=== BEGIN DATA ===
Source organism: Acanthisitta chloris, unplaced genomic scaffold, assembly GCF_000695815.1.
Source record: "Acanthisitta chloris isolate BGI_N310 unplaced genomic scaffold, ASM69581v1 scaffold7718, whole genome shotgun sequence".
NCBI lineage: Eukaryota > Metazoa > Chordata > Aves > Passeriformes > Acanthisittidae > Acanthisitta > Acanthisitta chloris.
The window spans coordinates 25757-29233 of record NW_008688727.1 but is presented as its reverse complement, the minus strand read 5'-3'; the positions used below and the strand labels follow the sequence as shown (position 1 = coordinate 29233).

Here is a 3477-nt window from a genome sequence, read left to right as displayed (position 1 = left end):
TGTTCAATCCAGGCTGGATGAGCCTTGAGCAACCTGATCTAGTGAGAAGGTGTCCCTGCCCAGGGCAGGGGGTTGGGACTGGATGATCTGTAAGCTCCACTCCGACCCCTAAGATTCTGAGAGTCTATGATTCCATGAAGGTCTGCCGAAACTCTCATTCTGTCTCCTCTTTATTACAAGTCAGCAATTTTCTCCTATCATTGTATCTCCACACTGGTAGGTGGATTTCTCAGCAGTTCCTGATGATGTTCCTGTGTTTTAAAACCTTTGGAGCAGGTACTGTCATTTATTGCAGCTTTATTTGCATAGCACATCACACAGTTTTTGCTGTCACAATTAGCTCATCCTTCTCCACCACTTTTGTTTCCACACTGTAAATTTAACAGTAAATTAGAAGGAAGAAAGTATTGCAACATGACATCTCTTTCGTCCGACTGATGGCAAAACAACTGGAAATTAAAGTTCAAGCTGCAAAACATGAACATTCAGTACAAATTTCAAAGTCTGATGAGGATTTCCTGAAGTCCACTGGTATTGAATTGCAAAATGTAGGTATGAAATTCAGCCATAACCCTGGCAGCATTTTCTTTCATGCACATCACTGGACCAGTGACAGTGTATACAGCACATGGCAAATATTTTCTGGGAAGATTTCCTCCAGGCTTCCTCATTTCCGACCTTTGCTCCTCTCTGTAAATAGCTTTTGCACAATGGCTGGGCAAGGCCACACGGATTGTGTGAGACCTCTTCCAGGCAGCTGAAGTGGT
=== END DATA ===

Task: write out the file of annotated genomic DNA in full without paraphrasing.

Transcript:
Source organism: Acanthisitta chloris, unplaced genomic scaffold, assembly GCF_000695815.1.
Source record: "Acanthisitta chloris isolate BGI_N310 unplaced genomic scaffold, ASM69581v1 scaffold7718, whole genome shotgun sequence".
NCBI lineage: Eukaryota > Metazoa > Chordata > Aves > Passeriformes > Acanthisittidae > Acanthisitta > Acanthisitta chloris.
The window spans coordinates 25757-29233 of record NW_008688727.1 but is presented as its reverse complement, the minus strand read 5'-3'; the positions used below and the strand labels follow the sequence as shown (position 1 = coordinate 29233).

Here is a 3477-nt window from a genome sequence, read left to right as displayed (position 1 = left end):
TGTTCAATCCAGGCTGGATGAGCCTTGAGCAACCTGATCTAGTGAGAAGGTGTCCCTGCCCAGGGCAGGGGGTTGGGACTGGATGATCTGTAAGCTCCACTCCGACCCCTAAGATTCTGAGAGTCTATGATTCCATGAAGGTCTGCCGAAACTCTCATTCTGTCTCCTCTTTATTACAAGTCAGCAATTTTCTCCTATCATTGTATCTCCACACTGGTAGGTGGATTTCTCAGCAGTTCCTGATGATGTTCCTGTGTTTTAAAACCTTTGGAGCAGGTACTGTCATTTATTGCAGCTTTATTTGCATAGCACATCACACAGTTTTTGCTGTCACAATTAGCTCATCCTTCTCCACCACTTTTGTTTCCACACTGTAAATTTAACAGTAAATTAGAAGGAAGAAAGTATTGCAACATGACATCTCTTTCGTCCGACTGATGGCAAAACAACTGGAAATTAAAGTTCAAGCTGCAAAACATGAACATTCAGTACAAATTTCAAAGTCTGATGAGGATTTCCTGAAGTCCACTGGTATTGAATTGCAAAATGTAGGTATGAAATTCAGCCATAACCCTGGCAGCATTTTCTTTCATGCACATCACTGGACCAGTGACAGTGTATACAGCACATGGCAAATATTTTCTGGGAAGATTTCCTCCAGGCTTCCTCATTTCCGACCTTTGCTCCTCTCTGTAAATAGCTTTTGCACAATGGCTGGGCAAGGCCACACGGATTGTGTGAGACCTCTTCCAGGCAGCTGAAGTGGT